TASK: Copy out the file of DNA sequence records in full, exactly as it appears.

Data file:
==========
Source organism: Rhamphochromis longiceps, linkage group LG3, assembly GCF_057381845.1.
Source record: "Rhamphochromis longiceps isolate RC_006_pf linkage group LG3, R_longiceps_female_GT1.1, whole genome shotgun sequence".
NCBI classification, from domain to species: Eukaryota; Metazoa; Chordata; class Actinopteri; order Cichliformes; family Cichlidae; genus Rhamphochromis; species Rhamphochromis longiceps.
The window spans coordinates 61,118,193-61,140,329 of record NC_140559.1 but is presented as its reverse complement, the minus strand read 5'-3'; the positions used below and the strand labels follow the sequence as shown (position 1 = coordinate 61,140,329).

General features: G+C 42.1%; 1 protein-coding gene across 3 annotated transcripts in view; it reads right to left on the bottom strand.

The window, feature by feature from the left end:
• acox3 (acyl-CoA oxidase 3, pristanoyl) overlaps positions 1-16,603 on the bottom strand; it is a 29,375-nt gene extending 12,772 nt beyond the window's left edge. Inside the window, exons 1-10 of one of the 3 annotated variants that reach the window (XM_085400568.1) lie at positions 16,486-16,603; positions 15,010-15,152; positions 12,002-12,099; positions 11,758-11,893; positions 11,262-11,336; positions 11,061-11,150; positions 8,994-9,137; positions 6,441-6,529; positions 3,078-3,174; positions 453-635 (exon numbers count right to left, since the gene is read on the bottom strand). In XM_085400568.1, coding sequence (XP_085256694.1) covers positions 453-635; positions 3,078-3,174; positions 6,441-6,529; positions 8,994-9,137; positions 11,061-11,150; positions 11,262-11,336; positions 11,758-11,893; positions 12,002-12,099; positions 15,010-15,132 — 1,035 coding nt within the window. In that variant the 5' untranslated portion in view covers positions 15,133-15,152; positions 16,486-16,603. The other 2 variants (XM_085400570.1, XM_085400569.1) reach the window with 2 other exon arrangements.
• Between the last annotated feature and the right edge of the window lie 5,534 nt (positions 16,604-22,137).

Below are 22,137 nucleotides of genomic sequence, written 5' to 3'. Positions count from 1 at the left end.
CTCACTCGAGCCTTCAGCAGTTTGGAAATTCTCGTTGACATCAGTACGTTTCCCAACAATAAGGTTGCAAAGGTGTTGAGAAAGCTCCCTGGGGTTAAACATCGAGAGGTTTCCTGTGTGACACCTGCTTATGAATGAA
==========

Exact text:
Source organism: Rhamphochromis longiceps, linkage group LG3, assembly GCF_057381845.1.
Source record: "Rhamphochromis longiceps isolate RC_006_pf linkage group LG3, R_longiceps_female_GT1.1, whole genome shotgun sequence".
NCBI classification, from domain to species: Eukaryota; Metazoa; Chordata; class Actinopteri; order Cichliformes; family Cichlidae; genus Rhamphochromis; species Rhamphochromis longiceps.
The window spans coordinates 61,118,193-61,140,329 of record NC_140559.1 but is presented as its reverse complement, the minus strand read 5'-3'; the positions used below and the strand labels follow the sequence as shown (position 1 = coordinate 61,140,329).

General features: G+C 42.1%; 1 protein-coding gene across 3 annotated transcripts in view; it reads right to left on the bottom strand.

The window, feature by feature from the left end:
• acox3 (acyl-CoA oxidase 3, pristanoyl) overlaps positions 1-16,603 on the bottom strand; it is a 29,375-nt gene extending 12,772 nt beyond the window's left edge. Inside the window, exons 1-10 of one of the 3 annotated variants that reach the window (XM_085400568.1) lie at positions 16,486-16,603; positions 15,010-15,152; positions 12,002-12,099; positions 11,758-11,893; positions 11,262-11,336; positions 11,061-11,150; positions 8,994-9,137; positions 6,441-6,529; positions 3,078-3,174; positions 453-635 (exon numbers count right to left, since the gene is read on the bottom strand). In XM_085400568.1, coding sequence (XP_085256694.1) covers positions 453-635; positions 3,078-3,174; positions 6,441-6,529; positions 8,994-9,137; positions 11,061-11,150; positions 11,262-11,336; positions 11,758-11,893; positions 12,002-12,099; positions 15,010-15,132 — 1,035 coding nt within the window. In that variant the 5' untranslated portion in view covers positions 15,133-15,152; positions 16,486-16,603. The other 2 variants (XM_085400570.1, XM_085400569.1) reach the window with 2 other exon arrangements.
• Between the last annotated feature and the right edge of the window lie 5,534 nt (positions 16,604-22,137).

Below are 22,137 nucleotides of genomic sequence, written 5' to 3'. Positions count from 1 at the left end.
CTCACTCGAGCCTTCAGCAGTTTGGAAATTCTCGTTGACATCAGTACGTTTCCCAACAATAAGGTTGCAAAGGTGTTGAGAAAGCTCCCTGGGGTTAAACATCGAGAGGTTTCCTGTGTGACACCTGCTTATGAATGAA